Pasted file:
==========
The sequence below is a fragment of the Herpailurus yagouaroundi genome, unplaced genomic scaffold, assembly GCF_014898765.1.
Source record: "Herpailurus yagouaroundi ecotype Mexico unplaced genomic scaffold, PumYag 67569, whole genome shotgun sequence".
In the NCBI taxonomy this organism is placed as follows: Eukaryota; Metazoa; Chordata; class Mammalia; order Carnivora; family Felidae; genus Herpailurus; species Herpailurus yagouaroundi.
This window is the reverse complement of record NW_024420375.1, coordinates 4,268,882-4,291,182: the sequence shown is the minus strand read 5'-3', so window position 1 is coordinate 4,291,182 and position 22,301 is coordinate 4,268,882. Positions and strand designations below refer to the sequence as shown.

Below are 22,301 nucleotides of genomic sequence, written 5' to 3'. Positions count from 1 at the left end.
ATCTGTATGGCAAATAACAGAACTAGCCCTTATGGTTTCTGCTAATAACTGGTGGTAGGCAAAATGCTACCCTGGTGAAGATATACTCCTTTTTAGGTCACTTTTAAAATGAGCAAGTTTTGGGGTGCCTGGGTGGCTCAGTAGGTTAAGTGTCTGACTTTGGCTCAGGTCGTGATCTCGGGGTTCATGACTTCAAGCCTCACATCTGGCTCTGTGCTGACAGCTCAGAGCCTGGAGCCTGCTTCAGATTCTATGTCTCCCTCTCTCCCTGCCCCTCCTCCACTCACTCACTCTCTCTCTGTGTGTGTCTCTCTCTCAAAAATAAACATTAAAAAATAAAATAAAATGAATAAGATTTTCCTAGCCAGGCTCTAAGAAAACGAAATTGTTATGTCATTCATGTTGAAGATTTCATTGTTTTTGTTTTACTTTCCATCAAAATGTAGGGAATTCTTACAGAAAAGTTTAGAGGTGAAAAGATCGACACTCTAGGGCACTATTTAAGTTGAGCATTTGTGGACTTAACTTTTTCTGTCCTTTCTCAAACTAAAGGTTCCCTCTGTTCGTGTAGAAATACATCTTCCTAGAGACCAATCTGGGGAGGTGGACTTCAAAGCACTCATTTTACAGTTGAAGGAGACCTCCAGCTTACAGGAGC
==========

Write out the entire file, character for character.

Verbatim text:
The sequence below is a fragment of the Herpailurus yagouaroundi genome, unplaced genomic scaffold, assembly GCF_014898765.1.
Source record: "Herpailurus yagouaroundi ecotype Mexico unplaced genomic scaffold, PumYag 67569, whole genome shotgun sequence".
In the NCBI taxonomy this organism is placed as follows: Eukaryota; Metazoa; Chordata; class Mammalia; order Carnivora; family Felidae; genus Herpailurus; species Herpailurus yagouaroundi.
This window is the reverse complement of record NW_024420375.1, coordinates 4,268,882-4,291,182: the sequence shown is the minus strand read 5'-3', so window position 1 is coordinate 4,291,182 and position 22,301 is coordinate 4,268,882. Positions and strand designations below refer to the sequence as shown.

Below are 22,301 nucleotides of genomic sequence, written 5' to 3'. Positions count from 1 at the left end.
ATCTGTATGGCAAATAACAGAACTAGCCCTTATGGTTTCTGCTAATAACTGGTGGTAGGCAAAATGCTACCCTGGTGAAGATATACTCCTTTTTAGGTCACTTTTAAAATGAGCAAGTTTTGGGGTGCCTGGGTGGCTCAGTAGGTTAAGTGTCTGACTTTGGCTCAGGTCGTGATCTCGGGGTTCATGACTTCAAGCCTCACATCTGGCTCTGTGCTGACAGCTCAGAGCCTGGAGCCTGCTTCAGATTCTATGTCTCCCTCTCTCCCTGCCCCTCCTCCACTCACTCACTCTCTCTCTGTGTGTGTCTCTCTCTCAAAAATAAACATTAAAAAATAAAATAAAATGAATAAGATTTTCCTAGCCAGGCTCTAAGAAAACGAAATTGTTATGTCATTCATGTTGAAGATTTCATTGTTTTTGTTTTACTTTCCATCAAAATGTAGGGAATTCTTACAGAAAAGTTTAGAGGTGAAAAGATCGACACTCTAGGGCACTATTTAAGTTGAGCATTTGTGGACTTAACTTTTTCTGTCCTTTCTCAAACTAAAGGTTCCCTCTGTTCGTGTAGAAATACATCTTCCTAGAGACCAATCTGGGGAGGTGGACTTCAAAGCACTCATTTTACAGTTGAAGGAGACCTCCAGCTTACAGGAGC